In order to establish rearing techniques capable of productively improving the quality of P. brevitarsis larvae and characterize the impact of various supplementary feeds on these larvae, the nutritional components were assessed following rearing with the supplementary listed in Table 1. Crude protein levels were highest (55.0%) in the control group; levels in the groups administered supplementary feeds were lowered to between 45.5% and 53.3%. It is known that the range of crude protein levels in P. brevitarsis larvae is 50.7%–57.9% and varies according to rearing conditions (Noh et al., 2015; Yeo et al., 2013). Here, all supplementary feeds tested lowered the protein content of P. brevitarsis larvae compared with the control group, a result which differs from previous studies (Song et al., 2017; van Borekhoven et al., 2015).
S. pumpkin, banana, S. persimmon, aloe and apple maintain crude protein levels of 1.5%, 1.0%, 0.5%, 0.05%, and 0.3%, respectively (data not shown). As a result of ingredient analysis by feed sources, crude protein contents in the larvae supplemented with S. pumpkin, banana and S. persimmon were lower compared with those supplemented with aloe and apple by 0.05% and 0.3%, respectively. It is presumed that crude protein content in the larvae are not affected by the relatively low protein content and high carbohydrate content of the supplementary feed sources in this study (van Borekhoven et al., 2015; Song et al., 2017). Therefore, we suggest that a more detailed study will be conducted in the future for further understanding changes in the nutritional components in P. brevitarsis larvae according to the protein source.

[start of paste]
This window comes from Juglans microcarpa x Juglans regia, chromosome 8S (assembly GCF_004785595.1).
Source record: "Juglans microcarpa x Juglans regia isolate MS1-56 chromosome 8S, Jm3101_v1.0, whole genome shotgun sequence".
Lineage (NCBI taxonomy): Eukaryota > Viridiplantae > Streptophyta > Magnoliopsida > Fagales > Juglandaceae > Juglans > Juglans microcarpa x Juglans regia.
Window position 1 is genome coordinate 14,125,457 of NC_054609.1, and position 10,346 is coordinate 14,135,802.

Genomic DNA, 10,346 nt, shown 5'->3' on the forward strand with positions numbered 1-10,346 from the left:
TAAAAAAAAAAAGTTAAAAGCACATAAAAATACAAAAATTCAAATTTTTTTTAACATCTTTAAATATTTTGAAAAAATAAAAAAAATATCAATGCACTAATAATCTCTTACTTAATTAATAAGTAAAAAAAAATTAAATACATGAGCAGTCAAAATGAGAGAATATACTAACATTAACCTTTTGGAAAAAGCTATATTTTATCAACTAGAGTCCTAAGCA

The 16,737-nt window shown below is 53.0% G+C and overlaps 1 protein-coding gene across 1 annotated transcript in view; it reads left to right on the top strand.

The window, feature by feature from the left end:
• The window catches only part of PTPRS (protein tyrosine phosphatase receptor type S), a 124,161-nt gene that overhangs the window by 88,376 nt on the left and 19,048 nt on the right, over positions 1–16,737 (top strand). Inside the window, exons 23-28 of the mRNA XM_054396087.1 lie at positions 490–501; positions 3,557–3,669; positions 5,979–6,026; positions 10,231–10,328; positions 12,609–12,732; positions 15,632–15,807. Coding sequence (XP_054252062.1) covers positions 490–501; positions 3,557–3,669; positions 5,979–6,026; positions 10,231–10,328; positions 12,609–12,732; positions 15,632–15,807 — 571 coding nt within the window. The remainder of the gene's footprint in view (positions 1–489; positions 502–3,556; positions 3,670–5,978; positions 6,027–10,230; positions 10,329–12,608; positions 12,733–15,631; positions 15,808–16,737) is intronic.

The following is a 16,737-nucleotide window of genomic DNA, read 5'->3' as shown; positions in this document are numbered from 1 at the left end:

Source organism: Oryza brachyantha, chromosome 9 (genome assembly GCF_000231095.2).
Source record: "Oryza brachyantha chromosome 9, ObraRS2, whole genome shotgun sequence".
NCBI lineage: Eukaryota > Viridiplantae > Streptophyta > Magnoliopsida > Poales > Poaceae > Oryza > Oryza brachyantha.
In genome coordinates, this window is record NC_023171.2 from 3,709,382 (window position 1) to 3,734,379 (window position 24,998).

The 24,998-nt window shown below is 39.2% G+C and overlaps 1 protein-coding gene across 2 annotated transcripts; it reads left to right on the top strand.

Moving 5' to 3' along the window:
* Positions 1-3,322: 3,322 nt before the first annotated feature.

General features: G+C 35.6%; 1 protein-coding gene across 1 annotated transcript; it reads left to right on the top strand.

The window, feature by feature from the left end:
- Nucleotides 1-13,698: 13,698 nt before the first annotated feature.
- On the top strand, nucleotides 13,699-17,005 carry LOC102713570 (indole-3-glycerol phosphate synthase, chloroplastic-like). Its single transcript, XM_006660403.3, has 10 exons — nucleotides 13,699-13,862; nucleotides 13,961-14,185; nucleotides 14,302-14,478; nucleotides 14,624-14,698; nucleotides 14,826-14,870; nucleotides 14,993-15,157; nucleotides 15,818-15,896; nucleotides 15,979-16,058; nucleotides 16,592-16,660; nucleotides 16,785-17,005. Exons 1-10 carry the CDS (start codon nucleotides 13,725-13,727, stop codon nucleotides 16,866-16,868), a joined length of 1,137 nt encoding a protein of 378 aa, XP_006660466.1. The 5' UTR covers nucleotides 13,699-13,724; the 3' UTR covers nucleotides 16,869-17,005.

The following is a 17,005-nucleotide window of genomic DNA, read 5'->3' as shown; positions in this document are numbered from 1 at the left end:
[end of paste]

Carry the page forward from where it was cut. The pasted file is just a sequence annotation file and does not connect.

Crude fat content was 13.0% in the control group, and between 14.2% and 16.7% in the groups receiving supplementary feeds; the S. pumpkin group had the highest value among those receiving supplementary feeds. Crude fat content in P. brevitarsis larvae vary between 16.1% and 26.7% (Chung et al., 2013; Noh et al., 2015; Yeo et al., 2013). In this study, we note a crude fat content slightly lower than what has been previously reported. It is presumed that crude lipid content in the larvae affects owing to high carbohydrate content of the supplementary feed sources in this study.